Roofing failures are often blamed for many water intrusion and mold claims. Contractors often blame the roof and most homeowners simply do not know. Frequently, Cissell Investigative Engineering LLC (CIE) finds poor ventilation and/or insulation issues causing the problems. Our knowledge of roofing, HVAC engineering combined with thousands of investigations allows us to quickly and accurately determine the cause or often causes.
A claim we investigated was initiated by a new homeowner, the attic was a mess, heavy mold contamination on a newly installed roof deck, water was dripping from the shingle nail penetrations. The roof shingles were installed by previous owner the year before. Cause, inadequate attic ventilation. The roofing contractor was, in our opinion, responsible to inform the owner of the need, failure to inform is negligible.
Another claim found a converted cottage with an elderly couple using unvented propane and kerosene fueled heaters with extensive water dripping from the ceiling. The roof was nearly flat and recently shingled, CIE found evidence of some minor seepage through the roof due to ice dams, however, the saturation of the roof deck was extensive with frost and water dripping from everywhere. The unvented combustion was converting about 90% of its weight in fuel to water vapor!
CIE has also saved many insurers from needlessly replacing roofs and eliminating the problems with simple changes in ventilation or insulation. We have also found cases where the shingles are defective.
Common shingle roofing problems:
Premature thermal cracking: Vertical cracks develop below and above butt edges of shingles. Shingles expand and contract with the climate. If the adhesive strength exceeds the matt strength, vertical cracks occur. A common mistake made is there is too much offset between rows. Too much offset reduces the number of rows of shingles between seams, causing less shingles to withstand the horizontal strain caused by the thermal movement. Result is a vertical crack prematurely occurring.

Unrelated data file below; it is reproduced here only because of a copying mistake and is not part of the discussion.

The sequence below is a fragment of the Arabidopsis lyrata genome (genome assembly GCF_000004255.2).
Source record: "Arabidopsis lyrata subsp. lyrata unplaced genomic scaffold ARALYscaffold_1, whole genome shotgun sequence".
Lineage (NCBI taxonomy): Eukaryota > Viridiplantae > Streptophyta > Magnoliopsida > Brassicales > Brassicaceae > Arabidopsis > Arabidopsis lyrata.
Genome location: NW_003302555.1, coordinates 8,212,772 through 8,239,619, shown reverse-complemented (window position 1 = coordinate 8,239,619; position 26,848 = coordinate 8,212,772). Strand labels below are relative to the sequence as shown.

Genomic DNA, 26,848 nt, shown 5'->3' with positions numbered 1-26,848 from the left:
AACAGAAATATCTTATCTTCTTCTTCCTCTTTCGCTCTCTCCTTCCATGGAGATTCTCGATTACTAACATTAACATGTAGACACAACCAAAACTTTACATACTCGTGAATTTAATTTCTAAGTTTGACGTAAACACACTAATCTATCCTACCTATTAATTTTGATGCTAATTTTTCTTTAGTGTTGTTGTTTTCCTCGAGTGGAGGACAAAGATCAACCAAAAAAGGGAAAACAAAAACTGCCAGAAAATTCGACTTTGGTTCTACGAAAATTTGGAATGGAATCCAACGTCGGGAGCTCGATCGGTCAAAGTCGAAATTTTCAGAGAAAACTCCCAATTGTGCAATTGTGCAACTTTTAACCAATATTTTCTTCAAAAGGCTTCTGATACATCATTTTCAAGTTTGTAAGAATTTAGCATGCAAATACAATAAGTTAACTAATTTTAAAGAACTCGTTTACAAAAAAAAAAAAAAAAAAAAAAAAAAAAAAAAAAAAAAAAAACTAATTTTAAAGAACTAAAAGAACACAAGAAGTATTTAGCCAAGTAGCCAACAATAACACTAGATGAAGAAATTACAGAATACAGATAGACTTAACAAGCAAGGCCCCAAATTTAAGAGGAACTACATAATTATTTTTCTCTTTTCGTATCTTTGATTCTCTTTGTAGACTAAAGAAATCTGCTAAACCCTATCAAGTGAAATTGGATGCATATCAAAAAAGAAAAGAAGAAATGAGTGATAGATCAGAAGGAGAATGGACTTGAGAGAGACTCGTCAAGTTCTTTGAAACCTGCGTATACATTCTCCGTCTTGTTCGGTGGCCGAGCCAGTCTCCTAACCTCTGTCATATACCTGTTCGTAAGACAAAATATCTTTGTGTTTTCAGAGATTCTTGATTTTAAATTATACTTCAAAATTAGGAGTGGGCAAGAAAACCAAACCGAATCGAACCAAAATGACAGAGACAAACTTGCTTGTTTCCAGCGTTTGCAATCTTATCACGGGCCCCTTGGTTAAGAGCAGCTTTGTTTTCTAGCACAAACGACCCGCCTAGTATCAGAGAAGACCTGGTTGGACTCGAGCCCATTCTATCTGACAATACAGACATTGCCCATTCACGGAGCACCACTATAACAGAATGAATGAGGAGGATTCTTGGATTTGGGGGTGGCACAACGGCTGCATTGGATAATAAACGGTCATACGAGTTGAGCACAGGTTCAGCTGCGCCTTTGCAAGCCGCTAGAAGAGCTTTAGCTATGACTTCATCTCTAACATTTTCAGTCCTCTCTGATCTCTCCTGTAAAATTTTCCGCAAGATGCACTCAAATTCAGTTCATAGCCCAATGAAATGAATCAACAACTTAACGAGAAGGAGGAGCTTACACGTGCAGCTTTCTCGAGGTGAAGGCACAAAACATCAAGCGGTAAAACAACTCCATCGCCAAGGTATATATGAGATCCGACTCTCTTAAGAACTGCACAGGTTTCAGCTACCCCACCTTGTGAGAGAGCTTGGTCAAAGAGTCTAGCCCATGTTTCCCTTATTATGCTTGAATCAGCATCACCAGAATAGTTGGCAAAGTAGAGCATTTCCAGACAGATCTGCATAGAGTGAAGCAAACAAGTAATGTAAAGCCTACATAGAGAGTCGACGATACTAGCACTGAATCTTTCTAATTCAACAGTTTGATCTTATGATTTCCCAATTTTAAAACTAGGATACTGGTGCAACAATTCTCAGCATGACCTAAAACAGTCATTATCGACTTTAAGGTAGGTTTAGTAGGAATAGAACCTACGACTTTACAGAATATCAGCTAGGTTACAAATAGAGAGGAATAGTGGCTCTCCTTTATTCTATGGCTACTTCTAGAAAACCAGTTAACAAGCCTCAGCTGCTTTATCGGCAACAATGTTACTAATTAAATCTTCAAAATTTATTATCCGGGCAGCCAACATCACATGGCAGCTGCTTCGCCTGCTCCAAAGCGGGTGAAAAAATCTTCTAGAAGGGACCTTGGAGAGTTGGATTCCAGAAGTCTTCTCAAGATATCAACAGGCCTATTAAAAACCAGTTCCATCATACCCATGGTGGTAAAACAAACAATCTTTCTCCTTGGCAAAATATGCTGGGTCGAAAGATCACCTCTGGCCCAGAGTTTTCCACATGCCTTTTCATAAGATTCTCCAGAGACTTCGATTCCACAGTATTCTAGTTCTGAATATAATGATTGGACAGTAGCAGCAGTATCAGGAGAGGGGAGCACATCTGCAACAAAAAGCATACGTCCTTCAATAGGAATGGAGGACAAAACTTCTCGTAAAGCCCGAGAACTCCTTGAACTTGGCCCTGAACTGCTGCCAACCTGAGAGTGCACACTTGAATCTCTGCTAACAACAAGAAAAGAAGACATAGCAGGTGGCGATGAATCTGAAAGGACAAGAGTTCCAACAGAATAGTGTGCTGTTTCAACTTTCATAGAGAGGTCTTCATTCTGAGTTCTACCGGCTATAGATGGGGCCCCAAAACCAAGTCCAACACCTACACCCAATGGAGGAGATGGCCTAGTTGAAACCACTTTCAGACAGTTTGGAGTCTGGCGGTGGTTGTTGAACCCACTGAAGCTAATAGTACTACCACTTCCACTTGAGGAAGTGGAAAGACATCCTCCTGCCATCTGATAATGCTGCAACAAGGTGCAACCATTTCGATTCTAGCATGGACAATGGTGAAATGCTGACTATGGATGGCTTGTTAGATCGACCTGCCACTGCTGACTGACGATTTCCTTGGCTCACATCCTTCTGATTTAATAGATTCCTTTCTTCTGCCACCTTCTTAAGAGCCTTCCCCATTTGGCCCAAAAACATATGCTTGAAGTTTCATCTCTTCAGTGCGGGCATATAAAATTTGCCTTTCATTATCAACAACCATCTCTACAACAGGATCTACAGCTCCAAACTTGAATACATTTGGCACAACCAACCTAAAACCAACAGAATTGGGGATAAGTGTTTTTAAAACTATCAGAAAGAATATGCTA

High Nailing. Manufacturer's recommend a specific pattern and location for the fasteners. The location is important as this is where the manufacturer tests against wind uplift and other storm related forces. A location too high causes the shingle to be less resistant to wind forces.
Poor sealing. Edges and bottom of the roof need extra attention as these are the most vulnerable locations to wind. One common problem is too much overhang, using inadequate materials or materials not specifically designed for the application. If you can lift the bottom or edge shingles, it's not properly sealed.
Flashing defects. Flashing is intended to direct any seepage through the roofing shingles and off the edge of the roof. It is also used along the walls, chimneys and other penetrations to prevent water from backing up and under the shingle. We see caulk used liberally as a stop gap protection. Unfortunately, caulk has a limited lifespan and poor durability.
Roof overlays with different sized shingles. Manufacturerls have recently gone metric and we are seeing overlays of standard shingles with metric, causing all kinds of problems with properly fastening the shingles. The top layer of shingles are becoming loose becasue the fasterners are poorly embedded and allow too much movement with storms, climate and other forces. The nails wear out the matt and cause damage to the shingles by rounding out the hole where the fasteners penetrate. With time these holes become large enough to allow the shingle to loosen and slip.
Wear and Tear: Composite asphalt shingles exposed to the sun age and become more brittle with time. The aggegate cover becomes fragile and easily breaks off. When the aggregate breaks off, more of the asphalt is exposed to the sun and deterioration accelerates.